5 Trends to try at home from RHS Chelsea Flower Show 2019

— by Adrienne Wyper

Montessori Centenary Children’s Garden

As with what you wear, in the garden you have to work with what you’ve got: size and shape, the basic framework, classic pieces, like evergreens, that earn their place all year round. But to these basics we can add some colour for summer, a new texture, like accessories. Above all, though, like your clothes, your garden should make you feel good, and boost your mood. A message from many show gardens this year was how spending time outside in a natural environment can ease stress. So relax with my takeaway trends from RHS Chelsea Flower Show 2019…(medals are in brackets)

No plane left unplanted

Living walls and roofs have been popular for a good few years now, and for good reason: planting in previously unused zones maximises your growing space, particularly useful if you have a small plot, these verdant verticals and horticultural horizontals act as insulation and, well, you’ve got more plants! At Chelsea, The Savills and David Harber Garden (bronze) featured one of the largest green walls ever seen at the Show, as did the Warner’s Distillery Garden with its roof of euphorbia, sedum and thyme, and The Montessori Garden (gold), which mixes herbs, salad leaves and edible flowers on its wall, with wildflowers waving in the wind up top.


Welcome to Yorkshire Garden

Weeds or wildflowers?

A weed, as it’s often defined, is just a plant in the wrong place. A bank of clover edged the Warner’s Distillery Garden (silver-gilt), buttercups brought colour to Welcome to Yorkshire’s canal, Savills and David Harber Garden (bronze), Sarah Eberle’s Resilience Garden (gold), rock-growing pink and white daisies (Erigeron karvinskianus) with clover in The Harmonious Garden of Life (silver) and frothy white cow parsley (Anthriscus sylvestris, aka Queen Anne’s lace) was almost universal. Maybe it’s time to ease off the weeding and embrace a lower-maintenance look.

Warner’s Distillery Garden

Choosing colour

Ultra-violet, a dark bluey-purple, was Pantone’s colour of last year, and this year purples and blues in every shade from almost black to sky blue were everywhere in the show gardens – irises, lupins and chives in the Manchester Garden (silver), alliums, irises and lavenders in The Donkey Sanctuary: Donkeys Matter (silver). Very often these blues were paired, strikingly, with orange, its opposite on the colour wheel, and therefore a complementary colour. Delphiniums, salvia, brunnera, geums, poppies and dahlias created the look in the Montessori Garden (gold), and irises and geums RHS Bridgewater Garden. Unlike us, nature never creates a colour clash, but even so, sticking to a single shade can look sophisticated. The Greenfingers Charity Garden (silver-gilt) showcased white and lemon, with aquilegia, roses, irises, lupins and poppies. A one-colour wonder makes whatever your plant choices are look designed and deliberate.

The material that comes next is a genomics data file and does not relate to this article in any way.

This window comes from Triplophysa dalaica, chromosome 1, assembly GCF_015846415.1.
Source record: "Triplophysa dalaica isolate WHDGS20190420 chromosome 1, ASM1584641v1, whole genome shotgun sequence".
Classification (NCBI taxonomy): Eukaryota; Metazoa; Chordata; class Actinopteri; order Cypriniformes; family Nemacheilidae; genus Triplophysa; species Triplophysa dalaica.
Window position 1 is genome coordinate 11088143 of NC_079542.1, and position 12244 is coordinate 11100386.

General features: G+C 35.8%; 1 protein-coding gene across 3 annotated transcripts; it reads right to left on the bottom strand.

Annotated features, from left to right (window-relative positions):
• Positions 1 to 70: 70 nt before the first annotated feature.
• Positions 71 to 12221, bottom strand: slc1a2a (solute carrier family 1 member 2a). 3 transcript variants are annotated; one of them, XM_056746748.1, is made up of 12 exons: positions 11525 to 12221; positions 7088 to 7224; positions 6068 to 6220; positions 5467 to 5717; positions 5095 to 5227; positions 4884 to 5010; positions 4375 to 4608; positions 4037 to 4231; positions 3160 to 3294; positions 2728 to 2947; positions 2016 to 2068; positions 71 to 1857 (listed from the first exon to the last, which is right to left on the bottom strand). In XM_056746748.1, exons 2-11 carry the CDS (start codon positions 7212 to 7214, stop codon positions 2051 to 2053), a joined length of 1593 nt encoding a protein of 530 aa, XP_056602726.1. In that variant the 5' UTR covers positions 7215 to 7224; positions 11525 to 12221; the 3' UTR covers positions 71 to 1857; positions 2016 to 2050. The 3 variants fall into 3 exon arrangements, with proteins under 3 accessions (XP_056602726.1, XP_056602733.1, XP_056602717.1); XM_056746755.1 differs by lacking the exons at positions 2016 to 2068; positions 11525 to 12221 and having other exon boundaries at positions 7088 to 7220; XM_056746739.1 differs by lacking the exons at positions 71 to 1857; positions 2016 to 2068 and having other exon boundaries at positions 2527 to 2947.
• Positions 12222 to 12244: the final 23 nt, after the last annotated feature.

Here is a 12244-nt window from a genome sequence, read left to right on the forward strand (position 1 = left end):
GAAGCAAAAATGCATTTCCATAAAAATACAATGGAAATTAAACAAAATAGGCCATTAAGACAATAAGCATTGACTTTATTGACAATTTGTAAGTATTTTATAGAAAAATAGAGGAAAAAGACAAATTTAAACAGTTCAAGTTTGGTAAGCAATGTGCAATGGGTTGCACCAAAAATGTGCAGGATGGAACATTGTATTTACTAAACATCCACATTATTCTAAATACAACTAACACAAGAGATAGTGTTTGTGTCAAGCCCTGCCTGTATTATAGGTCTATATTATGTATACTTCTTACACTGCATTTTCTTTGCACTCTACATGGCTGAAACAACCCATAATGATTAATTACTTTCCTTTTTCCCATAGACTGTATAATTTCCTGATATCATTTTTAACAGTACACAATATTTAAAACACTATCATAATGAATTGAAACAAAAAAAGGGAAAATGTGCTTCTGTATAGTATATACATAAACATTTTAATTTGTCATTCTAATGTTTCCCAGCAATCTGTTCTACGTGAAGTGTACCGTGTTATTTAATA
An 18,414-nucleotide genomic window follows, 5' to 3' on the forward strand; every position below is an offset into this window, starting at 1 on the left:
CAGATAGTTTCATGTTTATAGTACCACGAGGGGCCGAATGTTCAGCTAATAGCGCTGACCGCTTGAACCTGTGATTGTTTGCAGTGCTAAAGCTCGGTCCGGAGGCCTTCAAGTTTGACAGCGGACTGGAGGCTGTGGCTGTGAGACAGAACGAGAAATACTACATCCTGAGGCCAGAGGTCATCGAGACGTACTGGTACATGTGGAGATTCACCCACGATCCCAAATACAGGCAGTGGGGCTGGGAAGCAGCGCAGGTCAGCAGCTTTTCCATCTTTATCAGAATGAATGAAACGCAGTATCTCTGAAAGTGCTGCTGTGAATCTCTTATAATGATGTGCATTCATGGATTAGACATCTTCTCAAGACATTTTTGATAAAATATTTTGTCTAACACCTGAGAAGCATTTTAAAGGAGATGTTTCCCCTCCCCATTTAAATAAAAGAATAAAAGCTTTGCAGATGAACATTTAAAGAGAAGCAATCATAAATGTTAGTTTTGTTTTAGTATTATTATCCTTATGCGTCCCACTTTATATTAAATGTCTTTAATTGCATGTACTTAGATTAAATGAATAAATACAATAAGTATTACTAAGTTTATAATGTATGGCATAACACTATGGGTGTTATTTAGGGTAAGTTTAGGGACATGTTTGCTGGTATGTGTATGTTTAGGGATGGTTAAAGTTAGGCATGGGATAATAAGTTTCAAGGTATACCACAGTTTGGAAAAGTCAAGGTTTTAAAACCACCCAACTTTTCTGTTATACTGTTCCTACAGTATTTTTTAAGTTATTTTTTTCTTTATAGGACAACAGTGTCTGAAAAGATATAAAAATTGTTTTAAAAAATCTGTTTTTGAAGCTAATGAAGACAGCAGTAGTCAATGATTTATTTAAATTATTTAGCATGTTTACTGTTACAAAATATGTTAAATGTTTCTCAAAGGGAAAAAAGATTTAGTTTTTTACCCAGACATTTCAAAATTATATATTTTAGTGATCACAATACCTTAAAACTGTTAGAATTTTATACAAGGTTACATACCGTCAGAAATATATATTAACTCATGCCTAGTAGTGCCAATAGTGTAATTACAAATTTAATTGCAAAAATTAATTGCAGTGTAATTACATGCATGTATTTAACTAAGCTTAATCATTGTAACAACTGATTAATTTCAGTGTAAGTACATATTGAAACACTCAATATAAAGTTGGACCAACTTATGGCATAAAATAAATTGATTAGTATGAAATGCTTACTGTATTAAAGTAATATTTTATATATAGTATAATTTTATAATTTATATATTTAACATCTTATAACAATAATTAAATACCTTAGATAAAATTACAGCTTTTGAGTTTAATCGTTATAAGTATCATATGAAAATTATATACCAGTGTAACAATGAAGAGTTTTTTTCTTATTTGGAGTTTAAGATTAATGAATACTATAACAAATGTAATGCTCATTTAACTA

Manchester Garden

Silver shades

More and more of us are staying grey-haired – although I can’t claim this is responsible for these plants’ Chelsea’s showing. Chosen partly as a response to climate change, silver plants are often drought tolerant – the colour reflects the sun’s rays. Beautiful in their own right, they lighten and brighten an area, and can look stunning by moonlight. Like silver jewellery, they complement all other colours, too. The Dubai Majlis Garden (silver-gilt) featured furry Stachys byzantina (lambs’ ears, lambs’ lugs), Teucrium fruticans (tree germander), artemisia, curry plant, large-leaved fuzzy silver sage. In the Morgan Stanley Garden (gold), Cynara cardunculus (cardoons) took centre stage, backed by artemisia and Hosta ‘Flemish Sky’.


The Dubai Majlis Garden

Set up a ‘sitooterie’

Plonk down a chair or two, a bench, log, or even a couple of big crates or boxes, upended, and you’ve defined and delineated the space, no matter how small your outdoor area, as a seating area or ‘sitooterie’ (Scottish for somewhere you ‘sit oot’) as in The Art of Viking Garden (gold) and The Wedgwood Garden (below). So as you move through the garden the fact that they’re there encourages you to sit down, and take a moment, have a drink, read a book or simply to pause and reflect, gain a new perspective and a sense of peace.


The Wedgwood Garden

Catch up on Chelsea coverage on BBC iPlayer HERE.

The Morgan Stanley Garden

If you’ve missed out on Chelsea tickets, don’t forget that the RHS runs loads more shows around the country: RHS Chatsworth Flower Show, 5-9 June; RHS Hampton Court Palace Garden Festival, 1-7 July; RHS Flower Show Tatton Park, 17-21 July; Malvern Autumn Show, 28-29 September, and more HERE.


Adrienne Wyper writes about gardening and other good stuff.

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